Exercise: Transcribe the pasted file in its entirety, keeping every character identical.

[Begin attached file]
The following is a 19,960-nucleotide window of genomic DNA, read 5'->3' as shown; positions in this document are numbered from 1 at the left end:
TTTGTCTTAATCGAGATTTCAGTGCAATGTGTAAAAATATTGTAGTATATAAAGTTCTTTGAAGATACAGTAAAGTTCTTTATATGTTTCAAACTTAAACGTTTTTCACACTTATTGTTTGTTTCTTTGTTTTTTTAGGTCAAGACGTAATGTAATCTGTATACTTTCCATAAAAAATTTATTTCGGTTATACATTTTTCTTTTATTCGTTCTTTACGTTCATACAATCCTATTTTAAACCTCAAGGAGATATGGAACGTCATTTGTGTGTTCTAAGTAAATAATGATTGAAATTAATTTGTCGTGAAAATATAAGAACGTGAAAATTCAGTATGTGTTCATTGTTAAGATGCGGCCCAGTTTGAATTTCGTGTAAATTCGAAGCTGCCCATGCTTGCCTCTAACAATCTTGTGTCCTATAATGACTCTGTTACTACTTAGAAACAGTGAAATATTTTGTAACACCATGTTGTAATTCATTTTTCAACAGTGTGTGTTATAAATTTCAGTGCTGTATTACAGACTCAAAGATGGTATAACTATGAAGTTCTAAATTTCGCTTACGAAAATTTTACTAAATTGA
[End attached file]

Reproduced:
The following is a 19,960-nucleotide window of genomic DNA, read 5'->3' as shown; positions in this document are numbered from 1 at the left end:
TTTGTCTTAATCGAGATTTCAGTGCAATGTGTAAAAATATTGTAGTATATAAAGTTCTTTGAAGATACAGTAAAGTTCTTTATATGTTTCAAACTTAAACGTTTTTCACACTTATTGTTTGTTTCTTTGTTTTTTTAGGTCAAGACGTAATGTAATCTGTATACTTTCCATAAAAAATTTATTTCGGTTATACATTTTTCTTTTATTCGTTCTTTACGTTCATACAATCCTATTTTAAACCTCAAGGAGATATGGAACGTCATTTGTGTGTTCTAAGTAAATAATGATTGAAATTAATTTGTCGTGAAAATATAAGAACGTGAAAATTCAGTATGTGTTCATTGTTAAGATGCGGCCCAGTTTGAATTTCGTGTAAATTCGAAGCTGCCCATGCTTGCCTCTAACAATCTTGTGTCCTATAATGACTCTGTTACTACTTAGAAACAGTGAAATATTTTGTAACACCATGTTGTAATTCATTTTTCAACAGTGTGTGTTATAAATTTCAGTGCTGTATTACAGACTCAAAGATGGTATAACTATGAAGTTCTAAATTTCGCTTACGAAAATTTTACTAAATTGA